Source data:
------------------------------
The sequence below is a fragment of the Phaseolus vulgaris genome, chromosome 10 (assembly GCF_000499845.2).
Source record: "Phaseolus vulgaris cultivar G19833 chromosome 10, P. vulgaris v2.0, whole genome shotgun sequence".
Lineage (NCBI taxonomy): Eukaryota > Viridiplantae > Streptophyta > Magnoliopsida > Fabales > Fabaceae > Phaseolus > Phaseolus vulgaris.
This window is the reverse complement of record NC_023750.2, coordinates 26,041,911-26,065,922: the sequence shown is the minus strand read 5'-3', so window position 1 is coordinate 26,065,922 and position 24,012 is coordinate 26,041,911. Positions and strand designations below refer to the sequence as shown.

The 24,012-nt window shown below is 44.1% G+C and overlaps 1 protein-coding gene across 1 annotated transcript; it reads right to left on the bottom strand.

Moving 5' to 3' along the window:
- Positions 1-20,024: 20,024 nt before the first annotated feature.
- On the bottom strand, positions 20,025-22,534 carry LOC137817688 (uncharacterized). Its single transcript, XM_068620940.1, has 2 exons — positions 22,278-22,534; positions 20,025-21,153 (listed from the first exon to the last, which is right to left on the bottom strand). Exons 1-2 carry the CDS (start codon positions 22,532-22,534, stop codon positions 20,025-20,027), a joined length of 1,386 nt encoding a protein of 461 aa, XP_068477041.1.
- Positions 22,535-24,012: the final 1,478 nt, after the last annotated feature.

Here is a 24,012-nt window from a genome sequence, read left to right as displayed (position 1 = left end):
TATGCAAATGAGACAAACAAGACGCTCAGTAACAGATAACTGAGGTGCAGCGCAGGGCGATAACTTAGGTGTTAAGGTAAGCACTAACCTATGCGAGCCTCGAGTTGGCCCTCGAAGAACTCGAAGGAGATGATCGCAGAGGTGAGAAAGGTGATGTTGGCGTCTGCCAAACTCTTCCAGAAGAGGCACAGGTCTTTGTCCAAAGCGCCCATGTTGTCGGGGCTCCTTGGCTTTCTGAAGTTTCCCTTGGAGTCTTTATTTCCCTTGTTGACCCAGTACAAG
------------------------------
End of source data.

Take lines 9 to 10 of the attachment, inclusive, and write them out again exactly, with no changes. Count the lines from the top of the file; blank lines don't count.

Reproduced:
- Positions 22,535-24,012: the final 1,478 nt, after the last annotated feature.

Here is a 24,012-nt window from a genome sequence, read left to right as displayed (position 1 = left end):